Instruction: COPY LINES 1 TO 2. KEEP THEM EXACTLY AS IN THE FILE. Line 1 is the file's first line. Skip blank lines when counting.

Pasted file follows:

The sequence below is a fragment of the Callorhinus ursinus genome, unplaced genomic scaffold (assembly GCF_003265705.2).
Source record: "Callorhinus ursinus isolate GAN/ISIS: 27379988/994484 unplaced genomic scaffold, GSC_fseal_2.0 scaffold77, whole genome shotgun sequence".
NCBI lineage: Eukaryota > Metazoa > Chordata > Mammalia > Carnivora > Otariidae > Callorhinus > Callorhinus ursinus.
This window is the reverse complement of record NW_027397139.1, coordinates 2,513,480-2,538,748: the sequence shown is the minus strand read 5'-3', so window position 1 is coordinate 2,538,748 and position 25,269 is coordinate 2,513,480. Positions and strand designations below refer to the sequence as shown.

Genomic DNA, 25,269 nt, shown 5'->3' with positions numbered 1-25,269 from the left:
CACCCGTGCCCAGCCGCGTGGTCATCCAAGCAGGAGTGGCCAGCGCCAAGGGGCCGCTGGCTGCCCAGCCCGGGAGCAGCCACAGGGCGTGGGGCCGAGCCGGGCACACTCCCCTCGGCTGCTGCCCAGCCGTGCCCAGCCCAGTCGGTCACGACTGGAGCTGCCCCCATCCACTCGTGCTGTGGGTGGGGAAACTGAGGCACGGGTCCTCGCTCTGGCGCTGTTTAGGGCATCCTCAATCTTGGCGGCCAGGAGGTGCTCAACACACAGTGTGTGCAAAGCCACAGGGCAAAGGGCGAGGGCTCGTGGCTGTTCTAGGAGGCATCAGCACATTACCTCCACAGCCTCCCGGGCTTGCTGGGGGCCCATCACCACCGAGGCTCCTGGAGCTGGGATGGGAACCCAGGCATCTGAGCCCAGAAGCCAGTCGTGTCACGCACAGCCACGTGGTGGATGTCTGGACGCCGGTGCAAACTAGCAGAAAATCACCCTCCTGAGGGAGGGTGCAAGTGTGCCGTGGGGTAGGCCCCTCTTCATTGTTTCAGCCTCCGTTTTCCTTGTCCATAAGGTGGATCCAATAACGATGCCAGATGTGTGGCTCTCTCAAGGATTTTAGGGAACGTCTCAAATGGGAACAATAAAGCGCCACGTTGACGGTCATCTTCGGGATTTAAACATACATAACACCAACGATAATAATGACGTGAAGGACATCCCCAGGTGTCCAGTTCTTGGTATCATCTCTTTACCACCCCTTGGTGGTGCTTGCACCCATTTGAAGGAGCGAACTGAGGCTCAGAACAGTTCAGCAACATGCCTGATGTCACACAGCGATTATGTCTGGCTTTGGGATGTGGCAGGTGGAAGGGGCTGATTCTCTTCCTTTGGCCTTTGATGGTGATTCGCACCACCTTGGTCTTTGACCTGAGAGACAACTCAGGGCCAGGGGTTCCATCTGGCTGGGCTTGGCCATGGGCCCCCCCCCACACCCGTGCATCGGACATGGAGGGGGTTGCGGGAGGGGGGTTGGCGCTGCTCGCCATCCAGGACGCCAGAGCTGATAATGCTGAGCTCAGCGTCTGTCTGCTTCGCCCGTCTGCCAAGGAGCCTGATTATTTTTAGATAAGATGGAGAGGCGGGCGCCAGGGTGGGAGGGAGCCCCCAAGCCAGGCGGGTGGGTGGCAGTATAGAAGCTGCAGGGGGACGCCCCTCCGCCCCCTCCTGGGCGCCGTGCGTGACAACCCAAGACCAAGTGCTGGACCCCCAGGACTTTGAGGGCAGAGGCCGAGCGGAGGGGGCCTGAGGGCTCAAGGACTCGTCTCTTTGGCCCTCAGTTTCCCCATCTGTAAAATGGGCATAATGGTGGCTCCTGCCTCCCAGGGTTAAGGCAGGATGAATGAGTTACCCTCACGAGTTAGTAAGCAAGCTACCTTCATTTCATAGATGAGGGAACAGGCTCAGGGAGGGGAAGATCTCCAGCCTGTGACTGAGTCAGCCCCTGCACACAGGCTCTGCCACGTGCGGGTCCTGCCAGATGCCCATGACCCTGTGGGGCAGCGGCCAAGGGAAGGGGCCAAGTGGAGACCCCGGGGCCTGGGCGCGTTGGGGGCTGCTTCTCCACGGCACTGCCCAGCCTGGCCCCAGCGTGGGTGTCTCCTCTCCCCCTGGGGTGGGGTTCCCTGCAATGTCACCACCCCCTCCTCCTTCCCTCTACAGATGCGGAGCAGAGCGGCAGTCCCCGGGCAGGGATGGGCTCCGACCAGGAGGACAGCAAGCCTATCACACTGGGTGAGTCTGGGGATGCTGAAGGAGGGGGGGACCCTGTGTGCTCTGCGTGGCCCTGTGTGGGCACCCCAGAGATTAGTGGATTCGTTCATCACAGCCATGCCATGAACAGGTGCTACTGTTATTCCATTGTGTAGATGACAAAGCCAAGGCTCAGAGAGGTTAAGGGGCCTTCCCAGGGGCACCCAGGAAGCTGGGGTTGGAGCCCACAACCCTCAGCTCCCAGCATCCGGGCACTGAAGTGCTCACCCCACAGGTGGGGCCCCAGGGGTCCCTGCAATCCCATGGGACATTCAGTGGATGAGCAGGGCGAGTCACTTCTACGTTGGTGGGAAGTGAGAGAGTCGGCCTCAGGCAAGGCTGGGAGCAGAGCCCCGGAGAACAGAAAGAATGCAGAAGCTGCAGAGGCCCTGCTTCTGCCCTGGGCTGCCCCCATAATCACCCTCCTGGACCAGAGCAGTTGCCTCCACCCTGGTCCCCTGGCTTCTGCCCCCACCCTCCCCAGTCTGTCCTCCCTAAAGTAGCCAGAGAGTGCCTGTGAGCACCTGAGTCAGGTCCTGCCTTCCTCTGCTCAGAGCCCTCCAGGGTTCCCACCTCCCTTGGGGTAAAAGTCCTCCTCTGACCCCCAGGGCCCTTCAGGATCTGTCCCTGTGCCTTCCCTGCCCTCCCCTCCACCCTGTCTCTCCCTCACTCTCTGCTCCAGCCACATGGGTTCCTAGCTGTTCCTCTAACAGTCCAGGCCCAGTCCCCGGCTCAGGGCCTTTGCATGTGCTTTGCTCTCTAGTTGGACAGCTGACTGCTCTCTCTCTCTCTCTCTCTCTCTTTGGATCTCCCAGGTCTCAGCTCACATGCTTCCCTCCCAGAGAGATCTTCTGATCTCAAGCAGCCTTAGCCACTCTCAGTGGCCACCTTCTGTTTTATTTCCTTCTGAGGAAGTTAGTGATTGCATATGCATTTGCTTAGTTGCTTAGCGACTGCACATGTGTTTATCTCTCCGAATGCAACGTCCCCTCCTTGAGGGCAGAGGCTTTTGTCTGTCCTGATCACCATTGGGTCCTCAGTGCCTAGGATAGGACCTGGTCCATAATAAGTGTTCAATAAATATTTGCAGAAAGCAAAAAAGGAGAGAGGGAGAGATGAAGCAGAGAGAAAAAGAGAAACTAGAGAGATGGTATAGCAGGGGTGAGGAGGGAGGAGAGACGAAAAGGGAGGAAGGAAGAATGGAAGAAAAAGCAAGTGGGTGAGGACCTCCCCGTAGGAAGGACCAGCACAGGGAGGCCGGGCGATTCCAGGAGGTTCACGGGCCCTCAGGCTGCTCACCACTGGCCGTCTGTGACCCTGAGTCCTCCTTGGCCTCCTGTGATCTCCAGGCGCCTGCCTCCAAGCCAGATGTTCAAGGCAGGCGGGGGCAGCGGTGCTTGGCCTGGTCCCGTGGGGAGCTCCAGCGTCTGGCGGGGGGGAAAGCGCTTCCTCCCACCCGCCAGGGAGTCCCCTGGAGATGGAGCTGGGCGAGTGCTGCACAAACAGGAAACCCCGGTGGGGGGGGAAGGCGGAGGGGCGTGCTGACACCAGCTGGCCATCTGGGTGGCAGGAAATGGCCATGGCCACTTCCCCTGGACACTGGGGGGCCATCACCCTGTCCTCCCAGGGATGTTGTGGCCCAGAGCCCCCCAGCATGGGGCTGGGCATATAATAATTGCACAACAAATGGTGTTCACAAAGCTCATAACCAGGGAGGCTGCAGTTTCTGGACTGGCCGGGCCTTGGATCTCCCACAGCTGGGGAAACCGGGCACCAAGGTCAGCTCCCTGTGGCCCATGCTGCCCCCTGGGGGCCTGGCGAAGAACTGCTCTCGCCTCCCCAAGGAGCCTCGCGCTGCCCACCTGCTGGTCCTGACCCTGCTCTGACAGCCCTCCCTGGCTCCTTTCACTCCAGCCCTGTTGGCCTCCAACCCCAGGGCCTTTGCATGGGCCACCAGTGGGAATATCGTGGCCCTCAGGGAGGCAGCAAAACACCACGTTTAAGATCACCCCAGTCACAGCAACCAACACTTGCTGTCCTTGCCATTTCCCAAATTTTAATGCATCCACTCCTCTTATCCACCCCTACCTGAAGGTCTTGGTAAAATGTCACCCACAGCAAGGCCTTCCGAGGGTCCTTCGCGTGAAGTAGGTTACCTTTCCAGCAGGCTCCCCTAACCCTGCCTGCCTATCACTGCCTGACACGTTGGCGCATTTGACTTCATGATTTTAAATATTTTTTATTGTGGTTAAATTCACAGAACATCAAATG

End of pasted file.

The sequence below is a fragment of the Callorhinus ursinus genome, unplaced genomic scaffold (assembly GCF_003265705.2).
Source record: "Callorhinus ursinus isolate GAN/ISIS: 27379988/994484 unplaced genomic scaffold, GSC_fseal_2.0 scaffold77, whole genome shotgun sequence".